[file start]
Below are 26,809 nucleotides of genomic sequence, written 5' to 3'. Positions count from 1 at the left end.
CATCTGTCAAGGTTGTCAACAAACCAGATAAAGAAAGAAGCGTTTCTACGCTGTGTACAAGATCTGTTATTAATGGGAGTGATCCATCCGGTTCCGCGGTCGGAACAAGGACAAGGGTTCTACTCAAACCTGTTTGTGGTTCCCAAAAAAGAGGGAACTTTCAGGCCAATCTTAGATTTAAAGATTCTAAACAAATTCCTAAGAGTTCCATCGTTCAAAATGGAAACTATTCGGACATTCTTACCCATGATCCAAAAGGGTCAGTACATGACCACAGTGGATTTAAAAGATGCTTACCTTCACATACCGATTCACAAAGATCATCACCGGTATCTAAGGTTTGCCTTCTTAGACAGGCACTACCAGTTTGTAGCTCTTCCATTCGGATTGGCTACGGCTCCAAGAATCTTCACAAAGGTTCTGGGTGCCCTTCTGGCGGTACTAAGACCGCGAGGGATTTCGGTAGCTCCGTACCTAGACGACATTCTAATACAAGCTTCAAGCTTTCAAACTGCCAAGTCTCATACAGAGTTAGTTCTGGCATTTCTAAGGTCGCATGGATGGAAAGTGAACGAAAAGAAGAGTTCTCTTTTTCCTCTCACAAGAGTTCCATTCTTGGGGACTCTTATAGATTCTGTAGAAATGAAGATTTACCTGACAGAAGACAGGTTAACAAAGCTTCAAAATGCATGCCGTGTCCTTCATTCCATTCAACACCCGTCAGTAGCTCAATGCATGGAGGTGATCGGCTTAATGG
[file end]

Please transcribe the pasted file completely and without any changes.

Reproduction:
Below are 26,809 nucleotides of genomic sequence, written 5' to 3'. Positions count from 1 at the left end.
CATCTGTCAAGGTTGTCAACAAACCAGATAAAGAAAGAAGCGTTTCTACGCTGTGTACAAGATCTGTTATTAATGGGAGTGATCCATCCGGTTCCGCGGTCGGAACAAGGACAAGGGTTCTACTCAAACCTGTTTGTGGTTCCCAAAAAAGAGGGAACTTTCAGGCCAATCTTAGATTTAAAGATTCTAAACAAATTCCTAAGAGTTCCATCGTTCAAAATGGAAACTATTCGGACATTCTTACCCATGATCCAAAAGGGTCAGTACATGACCACAGTGGATTTAAAAGATGCTTACCTTCACATACCGATTCACAAAGATCATCACCGGTATCTAAGGTTTGCCTTCTTAGACAGGCACTACCAGTTTGTAGCTCTTCCATTCGGATTGGCTACGGCTCCAAGAATCTTCACAAAGGTTCTGGGTGCCCTTCTGGCGGTACTAAGACCGCGAGGGATTTCGGTAGCTCCGTACCTAGACGACATTCTAATACAAGCTTCAAGCTTTCAAACTGCCAAGTCTCATACAGAGTTAGTTCTGGCATTTCTAAGGTCGCATGGATGGAAAGTGAACGAAAAGAAGAGTTCTCTTTTTCCTCTCACAAGAGTTCCATTCTTGGGGACTCTTATAGATTCTGTAGAAATGAAGATTTACCTGACAGAAGACAGGTTAACAAAGCTTCAAAATGCATGCCGTGTCCTTCATTCCATTCAACACCCGTCAGTAGCTCAATGCATGGAGGTGATCGGCTTAATGG